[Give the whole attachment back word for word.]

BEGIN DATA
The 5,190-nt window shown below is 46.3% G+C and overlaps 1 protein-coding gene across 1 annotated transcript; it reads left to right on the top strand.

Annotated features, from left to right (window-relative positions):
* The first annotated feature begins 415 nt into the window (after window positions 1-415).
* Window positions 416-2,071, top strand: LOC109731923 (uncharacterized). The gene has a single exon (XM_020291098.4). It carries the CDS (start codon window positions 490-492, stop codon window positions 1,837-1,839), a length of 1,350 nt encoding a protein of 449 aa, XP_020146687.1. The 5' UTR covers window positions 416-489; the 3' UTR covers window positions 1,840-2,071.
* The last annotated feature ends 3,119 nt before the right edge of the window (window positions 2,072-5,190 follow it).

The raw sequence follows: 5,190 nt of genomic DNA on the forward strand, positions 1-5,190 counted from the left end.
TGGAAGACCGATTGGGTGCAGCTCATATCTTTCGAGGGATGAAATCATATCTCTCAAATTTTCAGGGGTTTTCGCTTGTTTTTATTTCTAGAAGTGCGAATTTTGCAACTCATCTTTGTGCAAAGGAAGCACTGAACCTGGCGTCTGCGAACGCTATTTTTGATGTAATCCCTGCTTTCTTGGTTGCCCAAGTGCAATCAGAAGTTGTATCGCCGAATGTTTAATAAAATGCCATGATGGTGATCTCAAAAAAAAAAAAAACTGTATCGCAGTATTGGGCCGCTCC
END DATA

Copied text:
The 5,190-nt window shown below is 46.3% G+C and overlaps 1 protein-coding gene across 1 annotated transcript; it reads left to right on the top strand.

Annotated features, from left to right (window-relative positions):
* The first annotated feature begins 415 nt into the window (after window positions 1-415).
* Window positions 416-2,071, top strand: LOC109731923 (uncharacterized). The gene has a single exon (XM_020291098.4). It carries the CDS (start codon window positions 490-492, stop codon window positions 1,837-1,839), a length of 1,350 nt encoding a protein of 449 aa, XP_020146687.1. The 5' UTR covers window positions 416-489; the 3' UTR covers window positions 1,840-2,071.
* The last annotated feature ends 3,119 nt before the right edge of the window (window positions 2,072-5,190 follow it).

The raw sequence follows: 5,190 nt of genomic DNA on the forward strand, positions 1-5,190 counted from the left end.
TGGAAGACCGATTGGGTGCAGCTCATATCTTTCGAGGGATGAAATCATATCTCTCAAATTTTCAGGGGTTTTCGCTTGTTTTTATTTCTAGAAGTGCGAATTTTGCAACTCATCTTTGTGCAAAGGAAGCACTGAACCTGGCGTCTGCGAACGCTATTTTTGATGTAATCCCTGCTTTCTTGGTTGCCCAAGTGCAATCAGAAGTTGTATCGCCGAATGTTTAATAAAATGCCATGATGGTGATCTCAAAAAAAAAAAAAACTGTATCGCAGTATTGGGCCGCTCC